Floods are a fact of life in many areas.
Federal Emergency Management Agency flood zone designations are used by many industries. Insurance and home mortgage companies use the designations to determine the financial risk of funding a project or transaction in a particular area. Disaster-response teams also use the zone descriptions to better prepare for emergencies.
The Federal Emergency Management Agency is affiliated with the Department of Homeland Security and is responsible for assisting in disaster response anywhere in the country. FEMA also is tasked with providing a reasonable means of prediction of where disasters, such as floods, are most likely to occur.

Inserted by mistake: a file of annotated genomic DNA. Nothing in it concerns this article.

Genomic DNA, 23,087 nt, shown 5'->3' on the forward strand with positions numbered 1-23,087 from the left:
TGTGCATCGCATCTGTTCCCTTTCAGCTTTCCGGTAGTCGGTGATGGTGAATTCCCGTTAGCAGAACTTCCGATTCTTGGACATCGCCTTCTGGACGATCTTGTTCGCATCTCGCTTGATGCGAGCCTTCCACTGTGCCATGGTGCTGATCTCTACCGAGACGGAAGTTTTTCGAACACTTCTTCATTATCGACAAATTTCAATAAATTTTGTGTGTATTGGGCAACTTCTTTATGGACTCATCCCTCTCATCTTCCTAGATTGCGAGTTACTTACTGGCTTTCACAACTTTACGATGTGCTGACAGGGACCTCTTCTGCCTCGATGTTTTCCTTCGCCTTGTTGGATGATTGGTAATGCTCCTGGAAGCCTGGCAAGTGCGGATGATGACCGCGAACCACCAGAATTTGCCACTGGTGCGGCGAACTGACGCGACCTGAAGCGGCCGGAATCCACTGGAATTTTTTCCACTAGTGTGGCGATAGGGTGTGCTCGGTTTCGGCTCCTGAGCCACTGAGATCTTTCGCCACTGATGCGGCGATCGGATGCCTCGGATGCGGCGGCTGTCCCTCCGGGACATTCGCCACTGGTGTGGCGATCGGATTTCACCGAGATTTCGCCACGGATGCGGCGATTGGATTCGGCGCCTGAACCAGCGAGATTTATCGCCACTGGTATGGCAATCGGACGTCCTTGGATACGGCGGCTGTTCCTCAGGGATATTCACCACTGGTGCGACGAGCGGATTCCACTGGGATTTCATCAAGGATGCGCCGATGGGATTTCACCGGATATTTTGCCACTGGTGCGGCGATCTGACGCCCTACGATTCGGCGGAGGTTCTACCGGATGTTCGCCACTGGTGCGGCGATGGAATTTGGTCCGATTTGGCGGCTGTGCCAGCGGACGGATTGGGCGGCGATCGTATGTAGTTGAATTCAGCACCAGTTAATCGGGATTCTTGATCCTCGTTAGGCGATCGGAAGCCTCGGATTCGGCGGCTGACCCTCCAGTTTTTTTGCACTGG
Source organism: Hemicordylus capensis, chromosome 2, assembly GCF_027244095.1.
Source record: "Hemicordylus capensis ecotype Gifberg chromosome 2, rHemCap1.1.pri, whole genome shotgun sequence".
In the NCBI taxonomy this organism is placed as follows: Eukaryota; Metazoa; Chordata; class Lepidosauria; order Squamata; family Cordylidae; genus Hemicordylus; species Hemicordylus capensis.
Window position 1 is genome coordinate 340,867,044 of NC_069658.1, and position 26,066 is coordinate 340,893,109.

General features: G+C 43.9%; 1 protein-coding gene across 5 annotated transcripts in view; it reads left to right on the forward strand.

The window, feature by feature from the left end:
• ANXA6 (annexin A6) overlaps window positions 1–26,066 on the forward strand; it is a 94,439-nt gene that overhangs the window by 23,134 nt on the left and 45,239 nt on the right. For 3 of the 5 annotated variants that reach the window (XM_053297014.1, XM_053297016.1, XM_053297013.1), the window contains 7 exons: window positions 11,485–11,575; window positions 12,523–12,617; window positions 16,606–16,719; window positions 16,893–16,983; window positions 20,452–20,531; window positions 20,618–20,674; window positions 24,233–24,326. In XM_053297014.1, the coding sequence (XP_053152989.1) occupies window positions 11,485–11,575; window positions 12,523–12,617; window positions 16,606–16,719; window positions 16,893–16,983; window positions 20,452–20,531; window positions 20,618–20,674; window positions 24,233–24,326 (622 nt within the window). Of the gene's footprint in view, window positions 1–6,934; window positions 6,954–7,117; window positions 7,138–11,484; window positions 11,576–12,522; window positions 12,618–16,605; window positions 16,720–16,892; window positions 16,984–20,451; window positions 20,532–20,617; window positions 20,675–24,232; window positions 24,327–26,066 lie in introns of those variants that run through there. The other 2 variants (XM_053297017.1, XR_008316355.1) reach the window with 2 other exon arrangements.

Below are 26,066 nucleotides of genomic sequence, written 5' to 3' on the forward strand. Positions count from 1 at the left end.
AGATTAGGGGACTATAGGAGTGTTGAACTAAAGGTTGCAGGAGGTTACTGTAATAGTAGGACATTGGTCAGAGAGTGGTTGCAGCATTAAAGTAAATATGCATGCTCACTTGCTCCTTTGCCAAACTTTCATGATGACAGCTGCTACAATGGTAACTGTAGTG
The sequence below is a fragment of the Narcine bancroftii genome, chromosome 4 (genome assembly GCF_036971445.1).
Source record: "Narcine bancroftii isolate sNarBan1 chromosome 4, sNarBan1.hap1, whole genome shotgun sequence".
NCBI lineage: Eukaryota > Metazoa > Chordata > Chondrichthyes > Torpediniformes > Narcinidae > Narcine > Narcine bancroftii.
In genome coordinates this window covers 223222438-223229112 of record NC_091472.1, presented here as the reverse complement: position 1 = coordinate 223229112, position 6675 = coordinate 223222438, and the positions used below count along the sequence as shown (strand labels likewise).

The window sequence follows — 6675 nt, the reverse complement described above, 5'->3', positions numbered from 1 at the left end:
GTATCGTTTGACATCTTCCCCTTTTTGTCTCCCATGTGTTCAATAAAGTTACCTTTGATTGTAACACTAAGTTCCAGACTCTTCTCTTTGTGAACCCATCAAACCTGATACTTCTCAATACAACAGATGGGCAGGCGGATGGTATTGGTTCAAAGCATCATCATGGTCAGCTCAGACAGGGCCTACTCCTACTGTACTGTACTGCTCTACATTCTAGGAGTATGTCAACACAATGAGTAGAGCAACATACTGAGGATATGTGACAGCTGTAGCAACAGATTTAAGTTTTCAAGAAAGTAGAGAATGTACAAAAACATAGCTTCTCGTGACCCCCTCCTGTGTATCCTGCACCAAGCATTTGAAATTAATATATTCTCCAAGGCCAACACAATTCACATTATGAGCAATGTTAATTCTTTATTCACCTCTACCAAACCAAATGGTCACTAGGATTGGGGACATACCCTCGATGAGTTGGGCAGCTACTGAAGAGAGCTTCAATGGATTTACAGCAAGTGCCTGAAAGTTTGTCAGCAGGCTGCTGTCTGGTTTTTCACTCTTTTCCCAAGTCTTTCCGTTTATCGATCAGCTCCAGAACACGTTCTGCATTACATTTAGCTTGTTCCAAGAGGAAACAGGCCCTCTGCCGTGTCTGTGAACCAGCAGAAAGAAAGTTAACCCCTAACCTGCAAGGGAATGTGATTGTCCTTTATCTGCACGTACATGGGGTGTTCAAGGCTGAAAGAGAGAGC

Flood zones are determined by FEMA. Factors such as base flood elevation, or BFE, are considered when designating zones. The BFE is the calculated depth of a potential flood in an area dependent on its height of elevation with respect to sea level.
Floods that have at least a 1 percent chance of an annual occurrence are known as 100-year floods.
A2 Flood Zone
An A2 flood zone has a 1 percent chance of flooding inside of that 100-year flood zone. The A2 zone also has a 26 percent chance of experiencing a flood during a 30-year mortgage term.
Base Flood Elevation Information
An A2 designation differs from the regular A flood zone because BFE information is normally available in an A2 zone. This BFE information helps insurance and mortgage companies to more accurately assess risk and calculate rates.